Some may be thinking right now, the emerging church proponents may be practicing mystical exercises but they would never agree with Redding that you can be both Muslim and Christian. And here is the essence of our report: They do agree with Redding! Even Rick Warren agrees with Redding in a round about way. And here is how we can say this:
When Rick Warren told an interfaith audience at the 2005 UN Prayer Breakfast that God didn't care what religion they were, they just needed to add Jesus to their lives, what he meant was that you can stay Hindu, or Buddhist, or Muslim, but you need Jesus. It's called the New Missiology. It promotes the following ideas:
1. You can keep your own religion - Buddhism, Islam, Hinduism, Mormonism - you just need to add Jesus to the equation. Then you become complete. You become a Buddhist with Jesus, a Hindu with Jesus, a Muslim with Jesus and so on.
2. You can throw out the term Christianity and still be a follower of Jesus.
3. In fact, you can throw out the term Christian too. In some countries, you could be persecuted for calling yourself a Christian, and there is no need for that. Just ask Jesus into your heart, you don't have to identify yourself as a Christian.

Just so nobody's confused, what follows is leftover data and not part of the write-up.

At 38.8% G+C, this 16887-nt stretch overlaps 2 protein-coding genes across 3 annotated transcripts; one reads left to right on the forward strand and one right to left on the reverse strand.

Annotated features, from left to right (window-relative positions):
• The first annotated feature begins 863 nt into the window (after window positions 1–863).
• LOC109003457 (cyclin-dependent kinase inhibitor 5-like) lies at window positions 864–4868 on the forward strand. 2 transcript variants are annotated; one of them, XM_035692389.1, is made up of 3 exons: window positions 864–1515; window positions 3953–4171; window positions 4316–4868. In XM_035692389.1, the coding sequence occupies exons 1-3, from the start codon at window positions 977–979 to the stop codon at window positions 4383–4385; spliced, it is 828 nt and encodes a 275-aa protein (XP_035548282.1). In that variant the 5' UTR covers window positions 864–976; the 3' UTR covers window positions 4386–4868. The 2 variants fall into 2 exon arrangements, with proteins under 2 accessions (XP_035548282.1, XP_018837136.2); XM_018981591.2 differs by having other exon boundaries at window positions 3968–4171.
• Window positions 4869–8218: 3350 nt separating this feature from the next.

Rick Warren isn't the only one promoting the new missiology. In fact, momentum is growing daily, and new missiology evangelists are increasing by number steadily. While Don Miller, author of the very popular, Blue Like Jazz says, "the beginning of sharing my faith with people began by throwing out Christianity" (p. 115), and Brian McLaren says "It may be advisable in many (not all!) circumstances to help people become followers of Jesus and remain within their Buddhist, Hindu, or Jewish contexts," Baker Books' new release, An Emergent Manifesto of Hope takes the belief to astounding new heights (see our book review).